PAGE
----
The case for connectedness and influence – our view on the European referendum

First published on the ClearScore blog on 1st June 2016

I’ve thought long and hard about whether to publish this blog. It represents my personal view of the upcoming EU Referendum. However, and this is the aspect that gave me pause for thought, it also represents the view of the corporate body that is ClearScore.

I think it is incredibly important that employees and users understand both sides of the argument and have clarity on the views of the people and businesses that they rely on. To this end, the ClearScore position on the EU referendum is that on balance, an exit vote would cause significant cost increases and risk to our business and its future. This mirrors my own personal view.

Free movement of talent

The ClearScore business and team is a great reflection of the advantages of being in Europe with the free movement of talent, lowering of barriers to entry and harmonising of regulation.

Klaus Thorup our CTO is half Danish, Frank Sedivy who works with me to create our product is Czech. Matt our lead designer is a Pole. One of our front end developers is from the south of France. Our marketing executive is Polish, but grew up in Wales. We have a Hungarian tester, and a Spanish devops engineer. We even have a member of the team from Luxembourg.

These Europeans are combined with many talented Brits plus representation from India and New Zealand. And these are just people who weren’t born in Britain. I was born in London but my Mum is from Poland and my Dad was Welsh-Italian. In fact most of the team have some European connection.

The point here is that Britain has always had, and massively benefited from, an attitude that welcomed people from all over the world to contribute to our nation both economically and culturally. I am English, British and European. This connected attitude has created the 4th biggest economy in the world and a place where people of all backgrounds can use their talent and hard work to get on and build a good life. If barriers were established to this free movement of talent then the ClearScore business, our economy and our nation would be damaged.

Access to European markets

We want ClearScore to be a global company and we are looking at how we can serve users across Europe and the world. As we look at the global opportunities the fact that regulation is largely harmonised across Europe results in a significant lowering in the barriers to entry and this means that moving into Europe is cheaper and easier. Out of Europe we would lose these advantages.

That’s not to say that more doesn’t need to be done to improve access to other European markets – it does. The massive advantage US tech companies have is the size of their home market. Technology ideas from start ups across Europe should have easy and free access to the whole of the European Union -and its 500m consumers -as easily as the US.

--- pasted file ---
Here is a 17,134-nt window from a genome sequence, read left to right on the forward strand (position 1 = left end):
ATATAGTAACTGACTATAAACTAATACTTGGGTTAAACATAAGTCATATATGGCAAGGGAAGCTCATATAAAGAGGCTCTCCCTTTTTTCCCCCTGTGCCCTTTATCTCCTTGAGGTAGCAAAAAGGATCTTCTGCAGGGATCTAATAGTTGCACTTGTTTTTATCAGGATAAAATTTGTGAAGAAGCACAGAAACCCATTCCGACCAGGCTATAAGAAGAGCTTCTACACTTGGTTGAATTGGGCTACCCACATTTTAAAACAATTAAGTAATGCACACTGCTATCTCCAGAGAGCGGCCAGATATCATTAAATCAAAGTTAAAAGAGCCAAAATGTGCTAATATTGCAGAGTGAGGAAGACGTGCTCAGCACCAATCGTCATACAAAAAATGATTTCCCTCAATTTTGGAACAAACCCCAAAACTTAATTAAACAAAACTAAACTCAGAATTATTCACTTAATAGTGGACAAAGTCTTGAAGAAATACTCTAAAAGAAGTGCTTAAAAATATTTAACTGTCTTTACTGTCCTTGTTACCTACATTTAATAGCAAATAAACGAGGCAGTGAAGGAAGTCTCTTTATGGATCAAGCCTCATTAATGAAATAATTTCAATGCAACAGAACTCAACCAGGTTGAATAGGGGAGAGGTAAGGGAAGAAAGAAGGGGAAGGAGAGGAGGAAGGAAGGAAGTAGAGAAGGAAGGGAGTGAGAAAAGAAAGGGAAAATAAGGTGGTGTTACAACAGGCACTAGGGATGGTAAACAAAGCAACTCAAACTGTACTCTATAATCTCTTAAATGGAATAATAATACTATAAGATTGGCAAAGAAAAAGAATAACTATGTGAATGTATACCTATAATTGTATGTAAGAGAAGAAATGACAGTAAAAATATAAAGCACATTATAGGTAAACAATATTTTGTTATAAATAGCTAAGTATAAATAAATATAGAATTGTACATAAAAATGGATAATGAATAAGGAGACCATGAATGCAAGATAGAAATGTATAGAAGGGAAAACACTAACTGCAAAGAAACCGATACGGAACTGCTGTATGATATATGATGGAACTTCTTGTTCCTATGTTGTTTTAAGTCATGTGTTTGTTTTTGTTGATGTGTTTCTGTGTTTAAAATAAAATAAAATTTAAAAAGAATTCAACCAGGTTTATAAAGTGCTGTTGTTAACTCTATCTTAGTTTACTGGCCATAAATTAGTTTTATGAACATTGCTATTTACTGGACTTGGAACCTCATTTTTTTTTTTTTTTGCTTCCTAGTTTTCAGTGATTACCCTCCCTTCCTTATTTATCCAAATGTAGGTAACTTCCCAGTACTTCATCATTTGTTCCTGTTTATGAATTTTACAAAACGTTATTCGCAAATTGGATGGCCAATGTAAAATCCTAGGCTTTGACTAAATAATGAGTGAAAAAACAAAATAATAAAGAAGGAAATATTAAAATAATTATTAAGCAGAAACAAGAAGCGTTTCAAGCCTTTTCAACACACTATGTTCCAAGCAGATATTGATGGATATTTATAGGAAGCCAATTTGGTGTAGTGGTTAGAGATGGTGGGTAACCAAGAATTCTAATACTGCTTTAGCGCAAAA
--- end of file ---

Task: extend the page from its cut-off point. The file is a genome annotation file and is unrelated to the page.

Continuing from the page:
The fact that this doesn’t exist is a major reason why companies like Facebook or Google did not come out of Europe. However does anyone really think that enabling the next major technology goliath to come out of the UK is better achieved by leaving the European Union?

A global signal

I don’t believe a vote to leave would result in the sky falling in on our heads. We are a resilient nation and resourceful people, immigrants to our country as much as anyone. We would survive but something would die. And that would be the perception of Britain as a nation that is proud of our long and glorious history, of taking our values, people and products into the world and welcoming people from around the world to our country.

Leaving the EU would be a signal, in a troubled and dangerous world, that we are less willing to engage, influence and connect with other nations. Once done this can’t be undone – it will irretrievably damage our global reputation, our economy and our ability to be a significant player in a globally connected world.

Everything going on in the world at the moment, from climate change to conflict and terrorism, to technological developments, require interconnected and multi-country systemic change. This is not a time, despite frustrations and difficulties, to become a nation who signals that unity is the wrong course for the world.

Therefore I will be voting, and I would urge anyone connected to ClearScore, employee or user, to vote on the 23rd June to stay in the European Union.

The fight for the future of the Labour Party is obsessed with the past

For nearly two decades I was a card carrying member of the Labour Party. I was attracted by the values and intent of a political party that could challenge the status quo and seek to balance benefit for all sides of society. A party with a caring, empowering and not paternalistic attitude to those less able and more vulnerable in society. I was inspired by the humble, kind and strong vision of John Smith and found Tony Blair’s New Labour electability seducing.